The 31ft Nightfall is a gaff cutter built in 1910 at Oulton Broad, Norfolk by Frederick Miller. She was an auxiliary shoal-draft cruiser design by naval architect, Harold H Lidstone, based in Cowes (Isle of Wight). Originally named Nautilus, she was constructed to a high price for the time (£610) by a yard used to orders for fine ship’s boats. Particularly, for London and Wivenhoe-based steam yacht designers, Cox and King, as well as yachts and Norfolk Broads hiring cruisers. Miller’s daughter Philippa (“Pippa”) became a much loved Broads artist.

Unusual for the times, Nautilus was fitted from new with a 6hp single cylinder 2-stroke petrol auxiliary motor. This was made locally by Boulton & Paul, who were later better known as aircraft builders. The motor was offset to port in the cockpit, belt driving, then a central shaft with a very modern aperture sited propeller. Her commissioning owner WD Silcock of Waveney Sailing Club, Oulton Broad, wanted a finely fitted yacht, capable of being sailed comfortably by him and his wife on both inland and coastal waters. This is how she has continued to be used by a succession of owners to the present day.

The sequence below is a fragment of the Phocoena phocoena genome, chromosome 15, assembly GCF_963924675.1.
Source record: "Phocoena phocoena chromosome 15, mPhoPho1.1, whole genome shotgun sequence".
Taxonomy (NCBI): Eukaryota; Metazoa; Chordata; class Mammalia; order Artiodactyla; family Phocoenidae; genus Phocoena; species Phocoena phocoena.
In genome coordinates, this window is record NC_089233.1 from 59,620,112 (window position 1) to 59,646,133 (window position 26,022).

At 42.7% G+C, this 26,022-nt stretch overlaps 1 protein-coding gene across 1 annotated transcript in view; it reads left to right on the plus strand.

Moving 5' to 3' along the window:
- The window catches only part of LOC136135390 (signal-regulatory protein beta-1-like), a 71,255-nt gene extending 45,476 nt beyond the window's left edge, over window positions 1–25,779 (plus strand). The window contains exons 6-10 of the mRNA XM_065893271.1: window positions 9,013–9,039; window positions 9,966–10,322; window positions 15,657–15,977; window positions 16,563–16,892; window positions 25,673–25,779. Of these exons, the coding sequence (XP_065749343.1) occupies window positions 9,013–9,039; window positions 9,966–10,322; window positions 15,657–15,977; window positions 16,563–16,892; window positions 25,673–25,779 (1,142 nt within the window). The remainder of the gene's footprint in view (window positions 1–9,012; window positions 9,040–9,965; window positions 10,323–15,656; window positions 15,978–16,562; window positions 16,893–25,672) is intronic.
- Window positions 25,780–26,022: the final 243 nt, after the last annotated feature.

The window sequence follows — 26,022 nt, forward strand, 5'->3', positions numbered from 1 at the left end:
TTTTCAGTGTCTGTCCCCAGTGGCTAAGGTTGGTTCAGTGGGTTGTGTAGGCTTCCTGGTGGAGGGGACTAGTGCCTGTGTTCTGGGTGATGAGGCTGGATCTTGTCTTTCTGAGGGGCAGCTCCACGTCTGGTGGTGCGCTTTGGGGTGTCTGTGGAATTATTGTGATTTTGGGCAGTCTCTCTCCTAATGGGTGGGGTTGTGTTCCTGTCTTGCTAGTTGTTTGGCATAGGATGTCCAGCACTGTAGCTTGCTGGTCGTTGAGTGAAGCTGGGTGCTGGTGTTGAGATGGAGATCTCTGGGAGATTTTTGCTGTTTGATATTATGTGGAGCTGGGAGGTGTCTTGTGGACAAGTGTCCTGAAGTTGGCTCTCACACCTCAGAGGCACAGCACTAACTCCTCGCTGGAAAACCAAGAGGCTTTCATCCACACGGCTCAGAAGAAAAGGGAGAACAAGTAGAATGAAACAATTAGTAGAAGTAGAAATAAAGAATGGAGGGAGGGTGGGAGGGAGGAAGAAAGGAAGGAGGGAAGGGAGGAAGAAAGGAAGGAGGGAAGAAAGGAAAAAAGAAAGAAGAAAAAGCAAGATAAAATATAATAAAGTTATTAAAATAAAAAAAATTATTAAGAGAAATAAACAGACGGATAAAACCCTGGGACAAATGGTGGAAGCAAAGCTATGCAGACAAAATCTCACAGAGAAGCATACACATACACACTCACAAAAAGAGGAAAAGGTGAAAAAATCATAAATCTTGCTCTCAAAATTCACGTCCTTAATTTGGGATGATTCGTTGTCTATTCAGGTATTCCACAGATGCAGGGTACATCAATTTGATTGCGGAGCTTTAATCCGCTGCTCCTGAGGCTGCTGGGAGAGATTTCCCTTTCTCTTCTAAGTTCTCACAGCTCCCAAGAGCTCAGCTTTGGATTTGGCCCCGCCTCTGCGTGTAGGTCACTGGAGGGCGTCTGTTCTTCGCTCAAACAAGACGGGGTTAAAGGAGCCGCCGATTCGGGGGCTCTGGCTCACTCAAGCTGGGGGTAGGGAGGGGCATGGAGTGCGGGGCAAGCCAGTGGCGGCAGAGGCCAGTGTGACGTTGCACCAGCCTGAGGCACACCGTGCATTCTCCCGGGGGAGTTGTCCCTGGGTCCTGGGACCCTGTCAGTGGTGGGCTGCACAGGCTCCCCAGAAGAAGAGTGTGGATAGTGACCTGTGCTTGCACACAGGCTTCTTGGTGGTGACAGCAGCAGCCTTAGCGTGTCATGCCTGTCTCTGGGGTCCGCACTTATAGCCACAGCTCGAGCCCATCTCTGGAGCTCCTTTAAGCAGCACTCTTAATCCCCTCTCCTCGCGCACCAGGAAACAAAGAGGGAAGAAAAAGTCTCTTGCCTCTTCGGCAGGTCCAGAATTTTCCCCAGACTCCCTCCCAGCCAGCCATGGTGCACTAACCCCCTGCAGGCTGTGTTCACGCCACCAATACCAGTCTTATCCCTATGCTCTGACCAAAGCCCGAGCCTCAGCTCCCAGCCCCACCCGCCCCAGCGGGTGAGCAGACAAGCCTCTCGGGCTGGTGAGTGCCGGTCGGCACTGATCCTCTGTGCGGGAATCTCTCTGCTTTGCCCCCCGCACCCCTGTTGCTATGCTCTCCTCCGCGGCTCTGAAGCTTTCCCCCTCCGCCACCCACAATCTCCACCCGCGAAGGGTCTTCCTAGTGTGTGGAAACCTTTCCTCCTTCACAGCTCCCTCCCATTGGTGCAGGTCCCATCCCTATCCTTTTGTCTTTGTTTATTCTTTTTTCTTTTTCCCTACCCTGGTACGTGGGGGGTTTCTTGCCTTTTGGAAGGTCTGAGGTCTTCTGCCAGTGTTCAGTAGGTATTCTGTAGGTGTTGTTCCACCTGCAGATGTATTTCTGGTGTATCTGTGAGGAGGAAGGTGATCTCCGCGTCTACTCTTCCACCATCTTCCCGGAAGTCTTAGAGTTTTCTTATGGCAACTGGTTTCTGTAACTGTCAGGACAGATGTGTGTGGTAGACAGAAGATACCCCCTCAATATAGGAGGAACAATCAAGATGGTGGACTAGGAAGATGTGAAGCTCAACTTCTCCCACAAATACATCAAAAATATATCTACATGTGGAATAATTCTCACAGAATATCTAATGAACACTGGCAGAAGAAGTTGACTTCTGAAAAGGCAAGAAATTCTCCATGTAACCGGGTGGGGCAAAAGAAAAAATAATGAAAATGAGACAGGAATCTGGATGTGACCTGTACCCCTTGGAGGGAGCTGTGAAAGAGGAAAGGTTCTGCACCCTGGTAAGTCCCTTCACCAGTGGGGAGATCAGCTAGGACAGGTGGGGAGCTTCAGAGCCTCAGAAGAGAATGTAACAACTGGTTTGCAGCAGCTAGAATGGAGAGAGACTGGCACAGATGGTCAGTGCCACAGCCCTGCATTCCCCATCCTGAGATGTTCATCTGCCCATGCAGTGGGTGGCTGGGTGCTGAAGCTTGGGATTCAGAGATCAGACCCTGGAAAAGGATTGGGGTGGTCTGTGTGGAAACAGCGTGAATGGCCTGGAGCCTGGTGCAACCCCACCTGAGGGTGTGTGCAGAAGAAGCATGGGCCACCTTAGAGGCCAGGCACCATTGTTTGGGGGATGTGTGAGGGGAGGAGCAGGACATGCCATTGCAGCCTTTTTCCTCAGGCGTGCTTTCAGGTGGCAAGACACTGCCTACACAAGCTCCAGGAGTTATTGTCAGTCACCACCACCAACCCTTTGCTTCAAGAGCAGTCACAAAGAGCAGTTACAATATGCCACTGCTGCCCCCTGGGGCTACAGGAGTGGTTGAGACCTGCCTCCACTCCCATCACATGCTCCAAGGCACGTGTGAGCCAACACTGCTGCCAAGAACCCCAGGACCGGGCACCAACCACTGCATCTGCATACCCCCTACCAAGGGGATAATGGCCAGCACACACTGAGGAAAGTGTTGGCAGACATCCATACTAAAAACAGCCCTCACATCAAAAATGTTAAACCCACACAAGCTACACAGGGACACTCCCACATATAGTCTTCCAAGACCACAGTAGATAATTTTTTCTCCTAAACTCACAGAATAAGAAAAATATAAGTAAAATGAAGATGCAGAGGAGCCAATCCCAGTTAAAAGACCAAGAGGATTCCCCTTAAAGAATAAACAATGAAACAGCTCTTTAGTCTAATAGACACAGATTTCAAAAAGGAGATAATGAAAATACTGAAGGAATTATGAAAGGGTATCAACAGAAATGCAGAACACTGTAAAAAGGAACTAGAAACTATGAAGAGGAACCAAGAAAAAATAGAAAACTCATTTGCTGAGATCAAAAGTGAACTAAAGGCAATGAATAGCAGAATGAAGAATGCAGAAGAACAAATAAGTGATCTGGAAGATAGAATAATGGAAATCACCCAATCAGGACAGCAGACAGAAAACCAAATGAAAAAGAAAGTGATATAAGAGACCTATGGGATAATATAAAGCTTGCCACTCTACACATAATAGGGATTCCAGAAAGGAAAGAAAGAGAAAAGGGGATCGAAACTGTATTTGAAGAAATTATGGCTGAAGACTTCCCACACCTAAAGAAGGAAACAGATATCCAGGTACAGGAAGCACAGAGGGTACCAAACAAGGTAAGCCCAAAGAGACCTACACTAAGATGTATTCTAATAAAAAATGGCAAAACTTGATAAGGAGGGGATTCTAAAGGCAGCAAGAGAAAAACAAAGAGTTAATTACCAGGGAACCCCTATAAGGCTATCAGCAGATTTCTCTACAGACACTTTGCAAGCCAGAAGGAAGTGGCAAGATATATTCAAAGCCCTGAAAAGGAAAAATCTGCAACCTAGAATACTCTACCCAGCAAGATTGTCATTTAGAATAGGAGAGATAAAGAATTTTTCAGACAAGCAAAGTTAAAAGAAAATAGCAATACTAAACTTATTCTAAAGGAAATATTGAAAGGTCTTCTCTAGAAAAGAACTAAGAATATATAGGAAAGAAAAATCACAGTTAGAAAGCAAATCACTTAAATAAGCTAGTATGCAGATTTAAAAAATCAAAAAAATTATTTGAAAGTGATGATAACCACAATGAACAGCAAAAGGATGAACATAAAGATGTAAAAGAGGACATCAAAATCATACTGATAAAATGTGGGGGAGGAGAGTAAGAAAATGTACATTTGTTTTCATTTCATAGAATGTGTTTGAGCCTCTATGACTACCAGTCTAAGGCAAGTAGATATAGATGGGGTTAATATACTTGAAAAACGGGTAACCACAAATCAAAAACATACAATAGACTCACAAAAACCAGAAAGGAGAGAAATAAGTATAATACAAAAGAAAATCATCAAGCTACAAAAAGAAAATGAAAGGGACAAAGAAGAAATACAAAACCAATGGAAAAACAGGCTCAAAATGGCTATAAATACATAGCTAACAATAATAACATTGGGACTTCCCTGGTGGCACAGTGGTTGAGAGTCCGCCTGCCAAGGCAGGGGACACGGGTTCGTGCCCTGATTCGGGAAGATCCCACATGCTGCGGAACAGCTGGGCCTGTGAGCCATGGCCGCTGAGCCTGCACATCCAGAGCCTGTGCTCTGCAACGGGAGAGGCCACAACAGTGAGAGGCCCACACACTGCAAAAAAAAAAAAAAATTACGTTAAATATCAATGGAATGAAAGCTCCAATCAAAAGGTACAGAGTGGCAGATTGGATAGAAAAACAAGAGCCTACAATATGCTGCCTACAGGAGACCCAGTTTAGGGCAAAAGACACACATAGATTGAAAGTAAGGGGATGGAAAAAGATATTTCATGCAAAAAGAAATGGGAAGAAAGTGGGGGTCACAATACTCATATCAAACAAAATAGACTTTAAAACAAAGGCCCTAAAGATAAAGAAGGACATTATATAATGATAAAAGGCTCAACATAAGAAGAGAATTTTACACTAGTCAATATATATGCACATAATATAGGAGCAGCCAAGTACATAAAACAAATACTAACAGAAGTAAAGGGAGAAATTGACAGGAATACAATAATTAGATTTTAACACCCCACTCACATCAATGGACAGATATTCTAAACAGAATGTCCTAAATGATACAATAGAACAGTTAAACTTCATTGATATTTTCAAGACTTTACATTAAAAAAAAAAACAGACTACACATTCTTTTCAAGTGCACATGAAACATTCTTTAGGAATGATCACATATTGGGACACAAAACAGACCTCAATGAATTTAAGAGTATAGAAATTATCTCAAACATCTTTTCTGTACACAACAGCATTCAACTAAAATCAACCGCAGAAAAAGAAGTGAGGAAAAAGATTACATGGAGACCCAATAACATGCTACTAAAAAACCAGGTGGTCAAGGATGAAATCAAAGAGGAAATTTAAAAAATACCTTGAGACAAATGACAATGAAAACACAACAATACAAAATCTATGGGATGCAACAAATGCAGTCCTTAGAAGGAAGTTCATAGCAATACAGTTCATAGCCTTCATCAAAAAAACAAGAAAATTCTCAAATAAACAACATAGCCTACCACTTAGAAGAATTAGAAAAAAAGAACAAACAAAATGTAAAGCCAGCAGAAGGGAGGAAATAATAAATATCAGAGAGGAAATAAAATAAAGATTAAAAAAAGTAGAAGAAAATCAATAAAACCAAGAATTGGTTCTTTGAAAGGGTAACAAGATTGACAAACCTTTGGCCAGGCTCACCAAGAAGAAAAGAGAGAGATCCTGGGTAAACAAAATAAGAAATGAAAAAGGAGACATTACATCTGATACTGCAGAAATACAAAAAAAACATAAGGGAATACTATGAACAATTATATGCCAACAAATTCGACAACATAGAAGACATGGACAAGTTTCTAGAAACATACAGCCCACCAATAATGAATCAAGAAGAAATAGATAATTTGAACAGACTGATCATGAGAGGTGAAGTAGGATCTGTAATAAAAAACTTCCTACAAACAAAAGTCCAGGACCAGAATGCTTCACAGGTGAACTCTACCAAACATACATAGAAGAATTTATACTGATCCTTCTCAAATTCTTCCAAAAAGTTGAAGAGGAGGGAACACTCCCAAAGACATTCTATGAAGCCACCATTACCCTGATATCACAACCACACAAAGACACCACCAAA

Her second owner from 1931, was small boat designer, writer, journalist and luminary, Maurice Griffiths. From here, we are afforded a remarkable insight into Nightfall, as Griffiths renamed her. After 21 years, she was still in fine condition. In a chapter devoted to Nightfall in his 1933 book ‘Ten Small Yachts and Others’, written on board, along with ‘Magic of the Swatchways’, Griffiths describes her in great detail. Also detailed, is the thrill of becoming the owner of such a finely fitted out yacht. Summing up yachts of her ilk he wrote: “These little ships are as desirable as the moon, and about as elusive – bless ’em!”

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